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The fourth unit of American History 2 examines the 1920s and 1930s through the

lenses of Conflict, Modernism, Consumerism, and Depression.


The Roaring Twenties: Adjusting to Cultural Change
After World War I, the United States moved towards a period of isolationism allowing
the country to focus on domestic issues. As the country moved into the 1920s,
conflict developed between traditionalists and modernists. Those resistant to
change, the traditionalists, championed the eugenics movement, supported
prohibition, worked to limit immigration, thwarted the teaching of new scientific
theories, and were vexed by the unscrupulous behavior of flappers. Those that
embraced change, the modernists, helped to mold and shape a new America by
developing new music, art, and literature, embracing technology and innovations,
and supporting unconventional ideas aimed at changing the status quo. When the
stock market crashed at the end of the decade, the conflict between traditionalists
and modernists would be overshadowed by the Great Depression and, later, World
War II. Left unresolved, the conflict between these two groups would remerge in the
1950s and 1960s.
The Roaring Twenties: Deregulation and Consumerism
During World War I, the United States saw a major increase of production; but when
the war ended, it faced an economic recession. Post-World War I presidents used
tariffs and deregulation to counteract the recession. These economic strategies,
along with the adoption of new technological innovations, would result in an
industrial boom and a new consumer age.
Though President Hardings administration would suffer from political scandal, his
economic strategy to bolster the U.S. economy would be used throughout the
1920s. Harding moved to limit government regulation, reversing the trend set by
the Progressive presidents, and he used tariffs to promote the sale of American
made products. These tactics, used by the Coolidge and Hoover administrations as
well, led to increased productivity and wage increases.
In addition to the presidential economic policies of the 1920s, the industrial boom
and rise of consumer culture was greatly impacted by the automobile industry. As a
result of Henry Fords automated assembly line, the purchase cost of automobiles
would be within reach of the working class and would become a common mode of
transportation. The widespread usage of the automobile helped to foster urban
sprawl, increased mobility, and made shopping in the city easier for rural families.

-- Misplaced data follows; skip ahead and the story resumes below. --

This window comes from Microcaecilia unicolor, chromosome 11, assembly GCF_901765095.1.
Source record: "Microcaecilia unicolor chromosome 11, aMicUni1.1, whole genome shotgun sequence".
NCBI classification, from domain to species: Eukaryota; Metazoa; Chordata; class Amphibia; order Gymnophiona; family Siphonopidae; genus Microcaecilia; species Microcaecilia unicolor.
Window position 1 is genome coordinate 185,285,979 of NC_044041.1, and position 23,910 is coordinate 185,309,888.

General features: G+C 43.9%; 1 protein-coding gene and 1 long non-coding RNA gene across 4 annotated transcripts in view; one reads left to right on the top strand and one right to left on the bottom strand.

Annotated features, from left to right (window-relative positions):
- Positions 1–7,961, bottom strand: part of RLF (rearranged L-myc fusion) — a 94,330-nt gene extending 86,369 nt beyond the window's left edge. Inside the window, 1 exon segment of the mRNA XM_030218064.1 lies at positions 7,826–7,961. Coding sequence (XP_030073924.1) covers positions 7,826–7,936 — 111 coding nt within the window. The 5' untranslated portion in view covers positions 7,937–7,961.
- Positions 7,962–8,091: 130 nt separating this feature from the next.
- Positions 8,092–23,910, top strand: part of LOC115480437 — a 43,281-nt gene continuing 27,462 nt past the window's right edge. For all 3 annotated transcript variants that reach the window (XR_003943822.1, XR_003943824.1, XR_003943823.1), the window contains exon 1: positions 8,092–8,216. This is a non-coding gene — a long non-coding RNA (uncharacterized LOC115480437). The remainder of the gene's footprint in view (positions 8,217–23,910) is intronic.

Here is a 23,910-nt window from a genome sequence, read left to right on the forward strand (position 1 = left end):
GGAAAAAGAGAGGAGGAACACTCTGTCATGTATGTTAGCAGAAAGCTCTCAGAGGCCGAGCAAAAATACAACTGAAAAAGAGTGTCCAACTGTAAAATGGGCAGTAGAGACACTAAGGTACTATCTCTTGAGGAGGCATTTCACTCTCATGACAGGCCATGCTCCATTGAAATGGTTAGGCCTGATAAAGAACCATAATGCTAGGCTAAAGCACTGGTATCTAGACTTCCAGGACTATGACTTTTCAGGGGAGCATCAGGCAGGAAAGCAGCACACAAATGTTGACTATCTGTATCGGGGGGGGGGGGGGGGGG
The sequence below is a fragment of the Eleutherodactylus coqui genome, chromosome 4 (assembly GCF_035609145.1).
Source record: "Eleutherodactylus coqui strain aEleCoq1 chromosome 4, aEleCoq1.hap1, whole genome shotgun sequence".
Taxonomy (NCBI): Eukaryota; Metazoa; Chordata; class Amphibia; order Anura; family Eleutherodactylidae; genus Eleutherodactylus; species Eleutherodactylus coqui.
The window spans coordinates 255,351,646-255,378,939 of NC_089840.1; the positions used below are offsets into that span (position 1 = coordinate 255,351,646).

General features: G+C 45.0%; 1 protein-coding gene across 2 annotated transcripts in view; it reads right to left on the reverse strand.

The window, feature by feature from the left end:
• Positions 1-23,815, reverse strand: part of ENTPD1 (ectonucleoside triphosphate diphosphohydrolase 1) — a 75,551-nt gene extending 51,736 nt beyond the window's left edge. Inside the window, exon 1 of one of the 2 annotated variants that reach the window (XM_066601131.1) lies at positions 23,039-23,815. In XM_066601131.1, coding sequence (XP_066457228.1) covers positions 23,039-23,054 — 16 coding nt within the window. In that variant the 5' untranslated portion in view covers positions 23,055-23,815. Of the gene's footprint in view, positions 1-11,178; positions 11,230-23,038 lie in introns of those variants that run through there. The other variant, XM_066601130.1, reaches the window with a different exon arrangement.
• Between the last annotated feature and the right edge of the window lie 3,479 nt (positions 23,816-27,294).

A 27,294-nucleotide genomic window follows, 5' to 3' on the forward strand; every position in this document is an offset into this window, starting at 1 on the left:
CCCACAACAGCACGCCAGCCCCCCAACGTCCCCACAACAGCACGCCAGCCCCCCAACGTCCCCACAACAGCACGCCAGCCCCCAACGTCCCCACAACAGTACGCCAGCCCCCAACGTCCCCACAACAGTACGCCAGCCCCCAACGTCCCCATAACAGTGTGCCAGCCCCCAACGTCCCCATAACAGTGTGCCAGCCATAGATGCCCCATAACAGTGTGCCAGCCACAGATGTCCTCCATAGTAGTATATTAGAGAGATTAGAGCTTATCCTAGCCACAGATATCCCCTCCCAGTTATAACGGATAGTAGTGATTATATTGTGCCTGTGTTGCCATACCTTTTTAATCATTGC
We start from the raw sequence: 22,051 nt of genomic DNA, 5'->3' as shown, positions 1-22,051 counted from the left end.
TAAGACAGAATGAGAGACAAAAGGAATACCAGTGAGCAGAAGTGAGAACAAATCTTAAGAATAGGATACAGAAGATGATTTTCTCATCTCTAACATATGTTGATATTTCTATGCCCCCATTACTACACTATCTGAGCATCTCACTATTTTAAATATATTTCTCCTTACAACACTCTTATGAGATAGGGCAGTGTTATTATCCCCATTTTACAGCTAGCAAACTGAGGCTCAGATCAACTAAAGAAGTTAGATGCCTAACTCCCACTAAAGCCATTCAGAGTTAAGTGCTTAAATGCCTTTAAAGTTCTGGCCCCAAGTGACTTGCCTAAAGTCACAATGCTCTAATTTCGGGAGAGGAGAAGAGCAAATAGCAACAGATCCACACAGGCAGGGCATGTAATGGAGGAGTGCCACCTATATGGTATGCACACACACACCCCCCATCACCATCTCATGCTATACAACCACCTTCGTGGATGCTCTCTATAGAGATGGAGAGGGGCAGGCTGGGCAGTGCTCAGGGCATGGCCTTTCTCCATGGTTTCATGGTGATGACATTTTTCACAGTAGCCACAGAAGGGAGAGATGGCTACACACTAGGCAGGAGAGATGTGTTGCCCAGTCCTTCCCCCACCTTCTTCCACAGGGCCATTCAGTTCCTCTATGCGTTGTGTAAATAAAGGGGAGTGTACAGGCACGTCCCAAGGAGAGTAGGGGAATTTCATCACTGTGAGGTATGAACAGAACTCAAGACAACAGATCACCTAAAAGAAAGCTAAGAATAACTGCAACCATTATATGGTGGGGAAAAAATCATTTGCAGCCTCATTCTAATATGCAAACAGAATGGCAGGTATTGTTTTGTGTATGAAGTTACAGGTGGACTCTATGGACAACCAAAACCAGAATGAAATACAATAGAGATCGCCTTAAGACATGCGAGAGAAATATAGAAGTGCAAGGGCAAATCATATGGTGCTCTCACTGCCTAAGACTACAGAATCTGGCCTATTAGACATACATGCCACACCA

With higher wages, increased mobility, the introduction of installment plans, and a
plethora of new electric gadgets aimed at making life easier, consumerism took
off. Americans were living, or at least felt they could reach, the American Dream.
It all seemed too good to be true. And, it was.
Examining the Great Depression
The mass marketing of the latest must have gadgets and the offers of buy now
and pay later helped feed mass consumerism in the 1920s. In a quest for the
American Dream, Americans were willing to borrow money or buy on credit. This

frenzy of consumerism led businesses to be overconfident about production levels.


Farmers were growing more crops and raising more livestock than in previous years.
Stocks were reaching historic highs. In an attempt to cash in on the ever rising stock
market, some citizens began buying stock on margin.
In the early summer of 1929, farmers faced huge losses as prices began to fall due
to overproduction. This caused a brief fall in the stock market. Although the stock
prices increased to record highs in September of 1929, the falling price of crops,
despite a federal intervention, a decrease in demand of other products, and
overinflated stock prices would lead to a major stock market crash in October of
1929. Virtually overnight, the boom of the 1920s gave way to the worst economic
depression the United States had seen. The stock market crash cost Americans
billions of dollars. Those that had bought on the margin were unable to pay their
debts. Banks and businesses closed. Unemployment rates skyrocketed.
Homelessness and hunger plagued Americans. The plight of this Great Depression
was documented in the art, literature, music, and photography of the time.
The impact of the U.S. stock market crash reached global levels as well. The already
struggling European economy was further compromised as the U.S. enacted the
Hawley-Smoot Tariff in effort to protect American business. In the Midwest, the
overproduction of crops resulted in soil erosion. This coupled with several years of
drought led to the worst man made natural disaster in U.S. history: the Dust Bowl.
Huge dust storms raged across the prairies. The result was a huge migration of
farmers, particularly Okies, who sought opportunities for work on the west coast.
Americans were desperate for relief from the Great Depression. And despite
President Hoovers attempts to reboot the economy by lowering mortgage rates and
providing emergency financing for businesses, the economy continued to crumble.
Americans blamed Hoover for the lack of economic recovery and looked to a new
leader, Franklin Delano Roosevelt, for relief.
Roosevelt and the New Deal
Within the first 100 days of his administration, FDR worked with Congress to
implement his New Deal. His campaign promise of relief, recovery, and reform took
center stage. Though some felt FDR overextended his executive reach, most
Americans felt his New Deal policies were having a positive impact on their lives
and economy. In the end, real economic recovery would come to the United States
in the form of war.